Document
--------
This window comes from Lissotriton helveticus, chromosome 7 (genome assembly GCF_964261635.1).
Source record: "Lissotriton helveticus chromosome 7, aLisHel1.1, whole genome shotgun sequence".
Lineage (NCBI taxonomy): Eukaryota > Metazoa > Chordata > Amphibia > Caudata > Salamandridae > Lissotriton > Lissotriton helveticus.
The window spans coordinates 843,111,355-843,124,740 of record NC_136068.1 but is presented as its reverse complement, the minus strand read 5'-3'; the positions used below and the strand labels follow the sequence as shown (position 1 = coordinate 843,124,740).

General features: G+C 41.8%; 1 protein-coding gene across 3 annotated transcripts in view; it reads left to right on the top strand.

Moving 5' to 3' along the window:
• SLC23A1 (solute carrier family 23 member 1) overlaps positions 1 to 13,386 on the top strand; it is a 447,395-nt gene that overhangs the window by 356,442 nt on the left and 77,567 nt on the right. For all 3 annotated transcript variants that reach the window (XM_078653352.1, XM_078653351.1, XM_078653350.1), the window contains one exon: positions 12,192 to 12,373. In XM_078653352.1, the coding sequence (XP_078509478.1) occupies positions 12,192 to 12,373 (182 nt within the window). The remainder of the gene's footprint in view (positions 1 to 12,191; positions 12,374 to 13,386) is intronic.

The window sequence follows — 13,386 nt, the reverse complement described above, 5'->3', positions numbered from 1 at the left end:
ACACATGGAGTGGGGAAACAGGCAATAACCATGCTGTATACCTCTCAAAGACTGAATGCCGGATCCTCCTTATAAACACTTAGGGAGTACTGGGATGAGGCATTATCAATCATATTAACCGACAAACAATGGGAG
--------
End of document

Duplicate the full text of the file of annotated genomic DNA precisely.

This window comes from Lissotriton helveticus, chromosome 7 (genome assembly GCF_964261635.1).
Source record: "Lissotriton helveticus chromosome 7, aLisHel1.1, whole genome shotgun sequence".
Lineage (NCBI taxonomy): Eukaryota > Metazoa > Chordata > Amphibia > Caudata > Salamandridae > Lissotriton > Lissotriton helveticus.
The window spans coordinates 843,111,355-843,124,740 of record NC_136068.1 but is presented as its reverse complement, the minus strand read 5'-3'; the positions used below and the strand labels follow the sequence as shown (position 1 = coordinate 843,124,740).

General features: G+C 41.8%; 1 protein-coding gene across 3 annotated transcripts in view; it reads left to right on the top strand.

Moving 5' to 3' along the window:
• SLC23A1 (solute carrier family 23 member 1) overlaps positions 1 to 13,386 on the top strand; it is a 447,395-nt gene that overhangs the window by 356,442 nt on the left and 77,567 nt on the right. For all 3 annotated transcript variants that reach the window (XM_078653352.1, XM_078653351.1, XM_078653350.1), the window contains one exon: positions 12,192 to 12,373. In XM_078653352.1, the coding sequence (XP_078509478.1) occupies positions 12,192 to 12,373 (182 nt within the window). The remainder of the gene's footprint in view (positions 1 to 12,191; positions 12,374 to 13,386) is intronic.

The window sequence follows — 13,386 nt, the reverse complement described above, 5'->3', positions numbered from 1 at the left end:
ACACATGGAGTGGGGAAACAGGCAATAACCATGCTGTATACCTCTCAAAGACTGAATGCCGGATCCTCCTTATAAACACTTAGGGAGTACTGGGATGAGGCATTATCAATCATATTAACCGACAAACAATGGGAG